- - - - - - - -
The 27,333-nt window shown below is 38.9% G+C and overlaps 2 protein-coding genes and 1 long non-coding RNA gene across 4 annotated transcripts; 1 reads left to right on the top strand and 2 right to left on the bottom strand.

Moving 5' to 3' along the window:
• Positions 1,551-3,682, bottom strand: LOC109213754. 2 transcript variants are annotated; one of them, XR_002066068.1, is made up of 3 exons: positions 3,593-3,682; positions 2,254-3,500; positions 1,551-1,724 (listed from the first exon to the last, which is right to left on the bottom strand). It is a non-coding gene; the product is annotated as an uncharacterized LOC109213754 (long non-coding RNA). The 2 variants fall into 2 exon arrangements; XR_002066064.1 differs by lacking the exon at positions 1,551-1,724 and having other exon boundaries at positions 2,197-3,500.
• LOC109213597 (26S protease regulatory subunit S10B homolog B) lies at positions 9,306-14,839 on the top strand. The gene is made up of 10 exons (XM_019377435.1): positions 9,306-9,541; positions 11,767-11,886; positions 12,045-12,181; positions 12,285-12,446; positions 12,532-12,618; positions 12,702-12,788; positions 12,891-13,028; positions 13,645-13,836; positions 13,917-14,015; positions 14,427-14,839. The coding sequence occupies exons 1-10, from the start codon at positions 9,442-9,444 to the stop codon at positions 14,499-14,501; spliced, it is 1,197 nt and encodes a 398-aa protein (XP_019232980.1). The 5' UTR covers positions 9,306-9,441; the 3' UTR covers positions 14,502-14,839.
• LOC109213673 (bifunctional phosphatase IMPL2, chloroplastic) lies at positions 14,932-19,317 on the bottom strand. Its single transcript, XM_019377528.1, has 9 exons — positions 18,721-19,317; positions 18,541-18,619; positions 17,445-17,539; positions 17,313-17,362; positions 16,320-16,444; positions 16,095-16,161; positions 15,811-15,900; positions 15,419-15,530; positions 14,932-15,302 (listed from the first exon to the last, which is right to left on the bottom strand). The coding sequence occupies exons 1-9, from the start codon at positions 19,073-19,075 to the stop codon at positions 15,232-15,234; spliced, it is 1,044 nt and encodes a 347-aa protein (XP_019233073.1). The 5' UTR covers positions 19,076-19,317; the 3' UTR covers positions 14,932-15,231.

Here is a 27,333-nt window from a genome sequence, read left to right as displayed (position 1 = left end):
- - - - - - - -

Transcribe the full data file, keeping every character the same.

The 27,333-nt window shown below is 38.9% G+C and overlaps 2 protein-coding genes and 1 long non-coding RNA gene across 4 annotated transcripts; 1 reads left to right on the top strand and 2 right to left on the bottom strand.

Moving 5' to 3' along the window:
• Positions 1,551-3,682, bottom strand: LOC109213754. 2 transcript variants are annotated; one of them, XR_002066068.1, is made up of 3 exons: positions 3,593-3,682; positions 2,254-3,500; positions 1,551-1,724 (listed from the first exon to the last, which is right to left on the bottom strand). It is a non-coding gene; the product is annotated as an uncharacterized LOC109213754 (long non-coding RNA). The 2 variants fall into 2 exon arrangements; XR_002066064.1 differs by lacking the exon at positions 1,551-1,724 and having other exon boundaries at positions 2,197-3,500.
• LOC109213597 (26S protease regulatory subunit S10B homolog B) lies at positions 9,306-14,839 on the top strand. The gene is made up of 10 exons (XM_019377435.1): positions 9,306-9,541; positions 11,767-11,886; positions 12,045-12,181; positions 12,285-12,446; positions 12,532-12,618; positions 12,702-12,788; positions 12,891-13,028; positions 13,645-13,836; positions 13,917-14,015; positions 14,427-14,839. The coding sequence occupies exons 1-10, from the start codon at positions 9,442-9,444 to the stop codon at positions 14,499-14,501; spliced, it is 1,197 nt and encodes a 398-aa protein (XP_019232980.1). The 5' UTR covers positions 9,306-9,441; the 3' UTR covers positions 14,502-14,839.
• LOC109213673 (bifunctional phosphatase IMPL2, chloroplastic) lies at positions 14,932-19,317 on the bottom strand. Its single transcript, XM_019377528.1, has 9 exons — positions 18,721-19,317; positions 18,541-18,619; positions 17,445-17,539; positions 17,313-17,362; positions 16,320-16,444; positions 16,095-16,161; positions 15,811-15,900; positions 15,419-15,530; positions 14,932-15,302 (listed from the first exon to the last, which is right to left on the bottom strand). The coding sequence occupies exons 1-9, from the start codon at positions 19,073-19,075 to the stop codon at positions 15,232-15,234; spliced, it is 1,044 nt and encodes a 347-aa protein (XP_019233073.1). The 5' UTR covers positions 19,076-19,317; the 3' UTR covers positions 14,932-15,231.

Here is a 27,333-nt window from a genome sequence, read left to right as displayed (position 1 = left end):